Editor's note: This is one in a series on the Book of Mormon translations and translators.
The first French edition of the Book of Mormon, published in 1852, had on its title page: "Traduit de l'Anglais par John Taylor et Curtis E. Bolton." A more accurate statement would have credited Taylor as supervisor of the translation, which was carried out by Bolton, Louis A. Bertrand, a Mr. Wilhelm and Lazare Auge.
In June 1850, The Church of Jesus Christ of Latter-day Saints opened the French Mission in Paris with then-Elder John Taylor, of the Quorum of the Twelve, (who later was the third president of the church) as president and Bolton and John Pack as counselors.
Bolton, the only one who spoke French, was appointed by President Taylor to begin translating the Book of Mormon. Within the next few months, Bolton and President Taylor met Bertrand, an editor of the Icarian newsletter "Le Populaire."
Bertrand and Wilhelm joined the church on Dec. 1, 1850. Bertrand began helping with church publication efforts. Wilhelm was assigned to help translate the Book of Mormon, but quit work in late February and left the church soon after.
On March 22, 1851, Auge, a nonmember friend of Bertrand's in need of a job, replaced Wilhelm in the translation work, though he knew no English.
Bertrand was fired from "Le Populaire" on Nov. 18, 1851, and this allowed him to take over for Auge and speed up the translating of the Book of Mormon, and it helped distance him from the volatile political scene.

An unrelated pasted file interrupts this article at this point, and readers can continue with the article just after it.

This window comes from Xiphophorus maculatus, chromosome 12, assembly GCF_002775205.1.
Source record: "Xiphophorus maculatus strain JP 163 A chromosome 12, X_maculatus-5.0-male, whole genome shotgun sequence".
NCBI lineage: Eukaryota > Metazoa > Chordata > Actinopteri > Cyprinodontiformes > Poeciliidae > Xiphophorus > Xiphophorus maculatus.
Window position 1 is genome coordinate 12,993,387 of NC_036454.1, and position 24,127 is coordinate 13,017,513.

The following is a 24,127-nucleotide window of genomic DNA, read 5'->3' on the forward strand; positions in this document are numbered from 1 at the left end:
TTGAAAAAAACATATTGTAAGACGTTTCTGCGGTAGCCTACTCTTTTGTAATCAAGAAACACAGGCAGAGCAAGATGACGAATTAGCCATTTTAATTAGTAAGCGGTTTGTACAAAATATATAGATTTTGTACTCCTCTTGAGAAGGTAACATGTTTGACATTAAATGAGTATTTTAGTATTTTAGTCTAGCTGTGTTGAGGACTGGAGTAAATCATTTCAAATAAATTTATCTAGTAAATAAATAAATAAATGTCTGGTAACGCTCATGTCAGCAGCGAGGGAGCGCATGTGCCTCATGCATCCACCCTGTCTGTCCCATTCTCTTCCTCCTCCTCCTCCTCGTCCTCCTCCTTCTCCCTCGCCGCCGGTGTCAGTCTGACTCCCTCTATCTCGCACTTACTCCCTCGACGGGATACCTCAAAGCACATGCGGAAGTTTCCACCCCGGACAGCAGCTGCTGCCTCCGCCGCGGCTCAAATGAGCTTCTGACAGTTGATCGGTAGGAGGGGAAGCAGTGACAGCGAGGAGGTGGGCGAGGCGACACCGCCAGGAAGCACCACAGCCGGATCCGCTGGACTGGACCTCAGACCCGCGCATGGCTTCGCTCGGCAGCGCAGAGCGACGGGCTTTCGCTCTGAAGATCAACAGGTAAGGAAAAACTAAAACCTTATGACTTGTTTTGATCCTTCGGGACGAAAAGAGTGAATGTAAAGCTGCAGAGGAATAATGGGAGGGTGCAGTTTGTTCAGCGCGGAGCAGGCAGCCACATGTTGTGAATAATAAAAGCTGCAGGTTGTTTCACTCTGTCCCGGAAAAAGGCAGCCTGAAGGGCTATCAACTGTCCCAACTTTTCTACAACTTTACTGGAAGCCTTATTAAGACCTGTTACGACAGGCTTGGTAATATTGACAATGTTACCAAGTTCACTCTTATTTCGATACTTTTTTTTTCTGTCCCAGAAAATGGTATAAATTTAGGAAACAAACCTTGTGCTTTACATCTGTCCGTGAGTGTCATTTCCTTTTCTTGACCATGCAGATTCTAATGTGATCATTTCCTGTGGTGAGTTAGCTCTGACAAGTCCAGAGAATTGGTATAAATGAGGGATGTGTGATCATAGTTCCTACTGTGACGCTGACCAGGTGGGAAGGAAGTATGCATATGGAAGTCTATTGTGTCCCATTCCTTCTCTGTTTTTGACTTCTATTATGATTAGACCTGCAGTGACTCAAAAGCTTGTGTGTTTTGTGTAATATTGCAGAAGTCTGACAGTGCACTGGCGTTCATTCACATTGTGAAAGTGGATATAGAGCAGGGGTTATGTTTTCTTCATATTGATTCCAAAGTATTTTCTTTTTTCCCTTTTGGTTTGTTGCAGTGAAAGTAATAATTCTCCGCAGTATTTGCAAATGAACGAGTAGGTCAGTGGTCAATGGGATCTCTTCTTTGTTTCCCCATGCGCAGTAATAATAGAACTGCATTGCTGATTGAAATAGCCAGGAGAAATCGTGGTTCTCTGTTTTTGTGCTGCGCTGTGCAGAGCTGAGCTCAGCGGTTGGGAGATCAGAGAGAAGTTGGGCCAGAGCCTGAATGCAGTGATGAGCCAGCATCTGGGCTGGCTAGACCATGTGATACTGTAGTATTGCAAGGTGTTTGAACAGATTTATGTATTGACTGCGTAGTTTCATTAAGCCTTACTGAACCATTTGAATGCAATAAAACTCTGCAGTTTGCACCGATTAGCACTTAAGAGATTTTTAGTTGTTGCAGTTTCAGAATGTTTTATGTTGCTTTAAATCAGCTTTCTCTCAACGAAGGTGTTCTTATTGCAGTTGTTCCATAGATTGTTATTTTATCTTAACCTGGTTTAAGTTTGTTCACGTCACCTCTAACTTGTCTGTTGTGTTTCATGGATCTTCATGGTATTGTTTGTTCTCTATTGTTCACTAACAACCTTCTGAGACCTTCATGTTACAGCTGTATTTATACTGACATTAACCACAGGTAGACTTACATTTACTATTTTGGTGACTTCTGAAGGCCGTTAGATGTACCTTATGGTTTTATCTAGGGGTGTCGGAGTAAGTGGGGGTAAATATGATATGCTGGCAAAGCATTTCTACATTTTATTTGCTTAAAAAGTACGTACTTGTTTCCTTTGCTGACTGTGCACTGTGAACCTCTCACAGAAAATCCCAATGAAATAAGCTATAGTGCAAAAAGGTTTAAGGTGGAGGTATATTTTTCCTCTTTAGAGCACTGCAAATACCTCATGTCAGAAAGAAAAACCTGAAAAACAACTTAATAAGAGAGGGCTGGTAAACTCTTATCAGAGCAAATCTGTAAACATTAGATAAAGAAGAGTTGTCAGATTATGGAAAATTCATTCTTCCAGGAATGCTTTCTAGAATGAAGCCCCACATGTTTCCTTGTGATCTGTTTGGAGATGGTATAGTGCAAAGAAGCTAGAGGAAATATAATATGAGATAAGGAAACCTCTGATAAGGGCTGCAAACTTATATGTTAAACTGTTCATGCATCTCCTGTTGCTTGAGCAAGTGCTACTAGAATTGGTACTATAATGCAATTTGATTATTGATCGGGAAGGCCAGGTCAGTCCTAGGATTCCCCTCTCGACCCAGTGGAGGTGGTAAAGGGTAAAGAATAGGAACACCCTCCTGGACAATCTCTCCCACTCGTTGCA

The translation was almost complete when, in the midst of political upheaval, President Taylor was ordered to leave France. He reorganized the mission presidency, making Bolton president and Bertrand counselor and departed.
Printer Marc Ducloux began setting type on Jan. 13, 1852, and the first run of 1,000 copies was completed by Jan. 22.
Since its publication, the French translation of the Book of Mormon has received revisions and changes, including chapter divisions, new versing and footnotes, through the efforts of James Barker and Joseph Evans in 1907 and Roger Dock in 1952 and 1962.
By the time of the 1989 printing, the church had stopped crediting translations.
Of the initial translators, McClellan wrote, "In light of the political, cultural, and even social impediments in France at the time, it is no small wonder that this team of five men, each with different ideals and interests, was able to produce a translation that has endured for so many years Sometimes God uses small and simple things to further his work; this time everything was small but not very simple."
Source: The information in this article is from "Traduit de L'Anglais: The First French Book of Mormon" by Richard D. McClellan, published in the Journal of Book of Mormon Studies: Volume 11, Issue 1, p. 29-34. Provo, Utah: Maxwell Institute, 2002, and available online at maxwellinstitute.byu.edu/publications/jbms/?vol=11&num=1&id=290.
Email: [email protected]